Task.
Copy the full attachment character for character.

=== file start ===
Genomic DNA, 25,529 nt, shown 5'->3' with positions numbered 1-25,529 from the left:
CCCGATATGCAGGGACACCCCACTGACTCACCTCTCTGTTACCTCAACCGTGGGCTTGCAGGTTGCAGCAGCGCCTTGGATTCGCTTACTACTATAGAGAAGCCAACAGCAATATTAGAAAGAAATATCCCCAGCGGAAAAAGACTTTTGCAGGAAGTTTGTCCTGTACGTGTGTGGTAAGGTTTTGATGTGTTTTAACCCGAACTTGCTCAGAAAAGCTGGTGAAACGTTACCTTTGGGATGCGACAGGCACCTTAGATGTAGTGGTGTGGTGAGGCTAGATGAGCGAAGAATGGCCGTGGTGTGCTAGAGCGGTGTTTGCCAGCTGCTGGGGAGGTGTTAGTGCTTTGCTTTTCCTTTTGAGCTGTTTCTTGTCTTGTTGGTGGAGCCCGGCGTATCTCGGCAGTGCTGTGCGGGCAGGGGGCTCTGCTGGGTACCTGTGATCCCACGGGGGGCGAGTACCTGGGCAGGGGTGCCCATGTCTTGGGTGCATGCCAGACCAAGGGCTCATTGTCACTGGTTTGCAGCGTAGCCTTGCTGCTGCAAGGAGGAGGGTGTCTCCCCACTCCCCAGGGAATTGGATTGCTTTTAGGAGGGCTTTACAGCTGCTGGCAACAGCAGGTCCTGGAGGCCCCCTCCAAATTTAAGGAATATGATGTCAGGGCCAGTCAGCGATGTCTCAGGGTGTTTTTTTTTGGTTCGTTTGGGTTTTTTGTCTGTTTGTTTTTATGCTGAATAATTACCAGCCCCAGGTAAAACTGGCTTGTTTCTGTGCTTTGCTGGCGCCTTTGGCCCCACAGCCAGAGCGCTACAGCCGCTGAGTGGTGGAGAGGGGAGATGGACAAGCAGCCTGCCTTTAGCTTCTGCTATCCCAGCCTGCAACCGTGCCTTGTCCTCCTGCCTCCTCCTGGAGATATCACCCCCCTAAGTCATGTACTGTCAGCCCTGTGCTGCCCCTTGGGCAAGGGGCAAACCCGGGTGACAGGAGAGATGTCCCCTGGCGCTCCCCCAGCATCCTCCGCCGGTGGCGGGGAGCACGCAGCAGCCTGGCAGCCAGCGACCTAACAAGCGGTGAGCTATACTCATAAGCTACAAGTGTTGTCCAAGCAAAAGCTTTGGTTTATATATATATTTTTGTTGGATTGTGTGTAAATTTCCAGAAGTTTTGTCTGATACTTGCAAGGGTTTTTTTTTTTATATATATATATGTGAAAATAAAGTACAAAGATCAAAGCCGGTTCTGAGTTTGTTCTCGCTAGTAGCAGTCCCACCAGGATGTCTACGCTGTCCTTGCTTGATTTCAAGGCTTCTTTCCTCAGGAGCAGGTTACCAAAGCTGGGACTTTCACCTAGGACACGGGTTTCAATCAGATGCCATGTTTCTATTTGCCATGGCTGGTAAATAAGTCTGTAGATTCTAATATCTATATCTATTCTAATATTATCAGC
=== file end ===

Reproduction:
Genomic DNA, 25,529 nt, shown 5'->3' with positions numbered 1-25,529 from the left:
CCCGATATGCAGGGACACCCCACTGACTCACCTCTCTGTTACCTCAACCGTGGGCTTGCAGGTTGCAGCAGCGCCTTGGATTCGCTTACTACTATAGAGAAGCCAACAGCAATATTAGAAAGAAATATCCCCAGCGGAAAAAGACTTTTGCAGGAAGTTTGTCCTGTACGTGTGTGGTAAGGTTTTGATGTGTTTTAACCCGAACTTGCTCAGAAAAGCTGGTGAAACGTTACCTTTGGGATGCGACAGGCACCTTAGATGTAGTGGTGTGGTGAGGCTAGATGAGCGAAGAATGGCCGTGGTGTGCTAGAGCGGTGTTTGCCAGCTGCTGGGGAGGTGTTAGTGCTTTGCTTTTCCTTTTGAGCTGTTTCTTGTCTTGTTGGTGGAGCCCGGCGTATCTCGGCAGTGCTGTGCGGGCAGGGGGCTCTGCTGGGTACCTGTGATCCCACGGGGGGCGAGTACCTGGGCAGGGGTGCCCATGTCTTGGGTGCATGCCAGACCAAGGGCTCATTGTCACTGGTTTGCAGCGTAGCCTTGCTGCTGCAAGGAGGAGGGTGTCTCCCCACTCCCCAGGGAATTGGATTGCTTTTAGGAGGGCTTTACAGCTGCTGGCAACAGCAGGTCCTGGAGGCCCCCTCCAAATTTAAGGAATATGATGTCAGGGCCAGTCAGCGATGTCTCAGGGTGTTTTTTTTTGGTTCGTTTGGGTTTTTTGTCTGTTTGTTTTTATGCTGAATAATTACCAGCCCCAGGTAAAACTGGCTTGTTTCTGTGCTTTGCTGGCGCCTTTGGCCCCACAGCCAGAGCGCTACAGCCGCTGAGTGGTGGAGAGGGGAGATGGACAAGCAGCCTGCCTTTAGCTTCTGCTATCCCAGCCTGCAACCGTGCCTTGTCCTCCTGCCTCCTCCTGGAGATATCACCCCCCTAAGTCATGTACTGTCAGCCCTGTGCTGCCCCTTGGGCAAGGGGCAAACCCGGGTGACAGGAGAGATGTCCCCTGGCGCTCCCCCAGCATCCTCCGCCGGTGGCGGGGAGCACGCAGCAGCCTGGCAGCCAGCGACCTAACAAGCGGTGAGCTATACTCATAAGCTACAAGTGTTGTCCAAGCAAAAGCTTTGGTTTATATATATATTTTTGTTGGATTGTGTGTAAATTTCCAGAAGTTTTGTCTGATACTTGCAAGGGTTTTTTTTTTTATATATATATATGTGAAAATAAAGTACAAAGATCAAAGCCGGTTCTGAGTTTGTTCTCGCTAGTAGCAGTCCCACCAGGATGTCTACGCTGTCCTTGCTTGATTTCAAGGCTTCTTTCCTCAGGAGCAGGTTACCAAAGCTGGGACTTTCACCTAGGACACGGGTTTCAATCAGATGCCATGTTTCTATTTGCCATGGCTGGTAAATAAGTCTGTAGATTCTAATATCTATATCTATTCTAATATTATCAGC